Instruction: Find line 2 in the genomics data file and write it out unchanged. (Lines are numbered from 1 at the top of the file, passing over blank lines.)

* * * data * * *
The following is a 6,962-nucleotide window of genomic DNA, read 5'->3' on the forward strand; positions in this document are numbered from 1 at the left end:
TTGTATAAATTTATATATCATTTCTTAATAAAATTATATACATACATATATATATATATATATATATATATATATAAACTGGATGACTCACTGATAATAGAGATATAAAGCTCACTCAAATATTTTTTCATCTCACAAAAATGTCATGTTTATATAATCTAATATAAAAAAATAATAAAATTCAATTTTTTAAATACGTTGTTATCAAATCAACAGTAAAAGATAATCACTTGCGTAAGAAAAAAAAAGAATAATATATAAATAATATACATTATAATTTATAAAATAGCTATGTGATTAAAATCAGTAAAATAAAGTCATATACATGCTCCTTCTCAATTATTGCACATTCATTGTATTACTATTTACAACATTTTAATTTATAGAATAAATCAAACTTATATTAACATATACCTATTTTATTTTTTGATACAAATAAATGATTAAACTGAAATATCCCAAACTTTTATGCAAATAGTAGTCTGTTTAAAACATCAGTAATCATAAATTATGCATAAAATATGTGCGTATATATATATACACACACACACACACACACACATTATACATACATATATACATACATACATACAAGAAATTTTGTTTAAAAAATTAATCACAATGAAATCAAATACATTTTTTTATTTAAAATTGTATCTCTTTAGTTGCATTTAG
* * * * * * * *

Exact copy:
TTGTATAAATTTATATATCATTTCTTAATAAAATTATATACATACATATATATATATATATATATATATATATATAAACTGGATGACTCACTGATAATAGAGATATAAAGCTCACTCAAATATTTTTTCATCTCACAAAAATGTCATGTTTATATAATCTAATATAAAAAAATAATAAAATTCAATTTTTTAAATACGTTGTTATCAAATCAACAGTAAAAGATAATCACTTGCGTAAGAAAAAAAAAGAATAATATATAAATAATATACATTATAATTTATAAAATAGCTATGTGATTAAAATCAGTAAAATAAAGTCATATACATGCTCCTTCTCAATTATTGCACATTCATTGTATTACTATTTACAACATTTTAATTTATAGAATAAATCAAACTTATATTAACATATACCTATTTTATTTTTTGATACAAATAAATGATTAAACTGAAATATCCCAAACTTTTATGCAAATAGTAGTCTGTTTAAAACATCAGTAATCATAAATTATGCATAAAATATGTGCGTATATATATATACACACACACACACACACACACATTATACATACATATATACATACATACATACAAGAAATTTTGTTTAAAAAATTAATCACAATGAAATCAAATACATTTTTTTATTTAAAATTGTATCTCTTTAGTTGCATTTAG